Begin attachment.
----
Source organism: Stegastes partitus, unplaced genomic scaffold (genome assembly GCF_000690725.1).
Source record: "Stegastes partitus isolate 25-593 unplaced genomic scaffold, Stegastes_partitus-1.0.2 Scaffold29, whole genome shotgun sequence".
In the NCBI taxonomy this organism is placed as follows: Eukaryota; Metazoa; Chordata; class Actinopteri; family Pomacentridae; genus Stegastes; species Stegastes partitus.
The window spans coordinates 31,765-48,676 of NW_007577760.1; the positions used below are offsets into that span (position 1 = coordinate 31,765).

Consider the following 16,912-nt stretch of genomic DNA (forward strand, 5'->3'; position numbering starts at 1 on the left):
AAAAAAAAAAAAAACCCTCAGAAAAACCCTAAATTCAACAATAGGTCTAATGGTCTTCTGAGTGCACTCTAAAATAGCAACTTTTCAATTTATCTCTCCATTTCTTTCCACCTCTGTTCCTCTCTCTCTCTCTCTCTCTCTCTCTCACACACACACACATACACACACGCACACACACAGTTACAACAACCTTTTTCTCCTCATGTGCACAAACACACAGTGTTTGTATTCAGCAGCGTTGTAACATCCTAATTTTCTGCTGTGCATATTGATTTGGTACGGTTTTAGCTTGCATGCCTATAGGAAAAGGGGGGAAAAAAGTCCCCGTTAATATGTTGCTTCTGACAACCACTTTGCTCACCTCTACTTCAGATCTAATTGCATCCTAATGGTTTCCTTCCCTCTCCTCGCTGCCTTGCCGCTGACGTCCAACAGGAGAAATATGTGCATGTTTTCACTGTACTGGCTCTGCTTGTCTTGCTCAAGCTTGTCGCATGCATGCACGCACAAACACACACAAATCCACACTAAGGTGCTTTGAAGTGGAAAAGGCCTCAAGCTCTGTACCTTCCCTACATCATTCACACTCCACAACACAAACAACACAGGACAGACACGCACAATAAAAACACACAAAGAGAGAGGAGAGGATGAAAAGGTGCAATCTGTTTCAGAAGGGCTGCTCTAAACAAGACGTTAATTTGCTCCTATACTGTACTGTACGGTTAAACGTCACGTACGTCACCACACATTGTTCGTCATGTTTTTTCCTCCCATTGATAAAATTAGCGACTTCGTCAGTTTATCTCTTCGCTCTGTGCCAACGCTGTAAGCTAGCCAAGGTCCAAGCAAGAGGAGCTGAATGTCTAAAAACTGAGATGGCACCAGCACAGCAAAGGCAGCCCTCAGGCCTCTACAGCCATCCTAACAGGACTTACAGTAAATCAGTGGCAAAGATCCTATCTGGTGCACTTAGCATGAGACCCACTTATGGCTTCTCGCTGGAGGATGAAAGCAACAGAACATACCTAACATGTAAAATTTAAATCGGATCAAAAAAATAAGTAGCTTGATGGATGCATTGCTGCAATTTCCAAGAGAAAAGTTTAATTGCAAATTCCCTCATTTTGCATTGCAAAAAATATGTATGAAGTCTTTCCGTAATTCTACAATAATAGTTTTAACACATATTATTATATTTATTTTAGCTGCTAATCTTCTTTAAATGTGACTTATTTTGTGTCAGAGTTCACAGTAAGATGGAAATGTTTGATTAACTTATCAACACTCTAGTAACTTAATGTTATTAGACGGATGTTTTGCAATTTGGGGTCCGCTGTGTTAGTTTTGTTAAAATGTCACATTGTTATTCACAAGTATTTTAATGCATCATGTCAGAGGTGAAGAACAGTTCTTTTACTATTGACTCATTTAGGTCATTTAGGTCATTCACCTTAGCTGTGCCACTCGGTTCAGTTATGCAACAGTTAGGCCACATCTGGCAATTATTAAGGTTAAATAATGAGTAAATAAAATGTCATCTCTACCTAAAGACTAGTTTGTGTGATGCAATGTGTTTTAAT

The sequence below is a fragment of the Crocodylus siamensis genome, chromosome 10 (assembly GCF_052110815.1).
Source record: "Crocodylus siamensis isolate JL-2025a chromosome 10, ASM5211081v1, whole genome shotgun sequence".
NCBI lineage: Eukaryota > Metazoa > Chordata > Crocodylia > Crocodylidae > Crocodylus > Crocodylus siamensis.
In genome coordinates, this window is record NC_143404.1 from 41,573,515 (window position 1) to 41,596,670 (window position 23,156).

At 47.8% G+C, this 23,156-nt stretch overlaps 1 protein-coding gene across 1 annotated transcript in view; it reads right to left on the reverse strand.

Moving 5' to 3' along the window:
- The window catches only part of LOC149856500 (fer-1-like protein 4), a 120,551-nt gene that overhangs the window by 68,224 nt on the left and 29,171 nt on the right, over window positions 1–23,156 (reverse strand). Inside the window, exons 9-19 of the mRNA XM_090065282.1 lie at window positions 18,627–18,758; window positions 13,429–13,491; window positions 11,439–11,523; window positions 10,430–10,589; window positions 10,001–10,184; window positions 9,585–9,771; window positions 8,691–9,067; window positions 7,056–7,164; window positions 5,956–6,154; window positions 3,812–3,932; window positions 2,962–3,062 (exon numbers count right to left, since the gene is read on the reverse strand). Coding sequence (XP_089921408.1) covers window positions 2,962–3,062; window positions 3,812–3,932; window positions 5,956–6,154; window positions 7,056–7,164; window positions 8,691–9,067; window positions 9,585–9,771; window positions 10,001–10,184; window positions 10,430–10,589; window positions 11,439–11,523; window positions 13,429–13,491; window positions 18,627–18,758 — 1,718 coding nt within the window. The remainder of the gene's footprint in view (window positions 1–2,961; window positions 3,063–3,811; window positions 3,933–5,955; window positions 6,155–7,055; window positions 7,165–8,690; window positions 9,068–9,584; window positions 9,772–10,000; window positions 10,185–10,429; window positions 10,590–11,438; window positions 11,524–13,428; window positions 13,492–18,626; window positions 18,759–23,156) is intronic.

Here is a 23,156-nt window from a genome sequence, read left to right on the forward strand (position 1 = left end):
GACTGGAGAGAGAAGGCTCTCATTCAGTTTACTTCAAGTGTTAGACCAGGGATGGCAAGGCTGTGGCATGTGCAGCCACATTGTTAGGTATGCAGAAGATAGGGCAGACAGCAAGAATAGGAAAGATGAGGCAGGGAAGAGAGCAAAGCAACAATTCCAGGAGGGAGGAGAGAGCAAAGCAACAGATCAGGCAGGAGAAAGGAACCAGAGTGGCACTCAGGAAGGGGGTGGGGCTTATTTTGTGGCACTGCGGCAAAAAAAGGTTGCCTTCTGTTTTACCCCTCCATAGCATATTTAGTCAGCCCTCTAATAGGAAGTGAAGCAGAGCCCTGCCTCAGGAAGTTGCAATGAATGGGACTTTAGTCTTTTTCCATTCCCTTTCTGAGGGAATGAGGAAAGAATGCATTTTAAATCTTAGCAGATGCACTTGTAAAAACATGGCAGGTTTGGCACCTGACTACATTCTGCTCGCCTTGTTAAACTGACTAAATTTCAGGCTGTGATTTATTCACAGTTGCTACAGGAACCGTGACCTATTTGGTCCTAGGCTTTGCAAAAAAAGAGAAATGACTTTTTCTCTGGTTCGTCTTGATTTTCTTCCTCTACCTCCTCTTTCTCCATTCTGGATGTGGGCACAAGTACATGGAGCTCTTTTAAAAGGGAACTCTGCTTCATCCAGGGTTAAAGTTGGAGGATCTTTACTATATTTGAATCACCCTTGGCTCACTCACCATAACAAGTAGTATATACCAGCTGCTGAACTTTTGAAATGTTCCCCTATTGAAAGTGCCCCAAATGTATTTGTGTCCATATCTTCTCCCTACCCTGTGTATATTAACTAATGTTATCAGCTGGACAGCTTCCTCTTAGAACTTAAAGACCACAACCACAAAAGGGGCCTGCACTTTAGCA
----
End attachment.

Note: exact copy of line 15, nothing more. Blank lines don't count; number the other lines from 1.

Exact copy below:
GACTGGAGAGAGAAGGCTCTCATTCAGTTTACTTCAAGTGTTAGACCAGGGATGGCAAGGCTGTGGCATGTGCAGCCACATTGTTAGGTATGCAGAAGATAGGGCAGACAGCAAGAATAGGAAAGATGAGGCAGGGAAGAGAGCAAAGCAACAATTCCAGGAGGGAGGAGAGAGCAAAGCAACAGATCAGGCAGGAGAAAGGAACCAGAGTGGCACTCAGGAAGGGGGTGGGGCTTATTTTGTGGCACTGCGGCAAAAAAAGGTTGCCTTCTGTTTTACCCCTCCATAGCATATTTAGTCAGCCCTCTAATAGGAAGTGAAGCAGAGCCCTGCCTCAGGAAGTTGCAATGAATGGGACTTTAGTCTTTTTCCATTCCCTTTCTGAGGGAATGAGGAAAGAATGCATTTTAAATCTTAGCAGATGCACTTGTAAAAACATGGCAGGTTTGGCACCTGACTACATTCTGCTCGCCTTGTTAAACTGACTAAATTTCAGGCTGTGATTTATTCACAGTTGCTACAGGAACCGTGACCTATTTGGTCCTAGGCTTTGCAAAAAAAGAGAAATGACTTTTTCTCTGGTTCGTCTTGATTTTCTTCCTCTACCTCCTCTTTCTCCATTCTGGATGTGGGCACAAGTACATGGAGCTCTTTTAAAAGGGAACTCTGCTTCATCCAGGGTTAAAGTTGGAGGATCTTTACTATATTTGAATCACCCTTGGCTCACTCACCATAACAAGTAGTATATACCAGCTGCTGAACTTTTGAAATGTTCCCCTATTGAAAGTGCCCCAAATGTATTTGTGTCCATATCTTCTCCCTACCCTGTGTATATTAACTAATGTTATCAGCTGGACAGCTTCCTCTTAGAACTTAAAGACCACAACCACAAAAGGGGCCTGCACTTTAGCA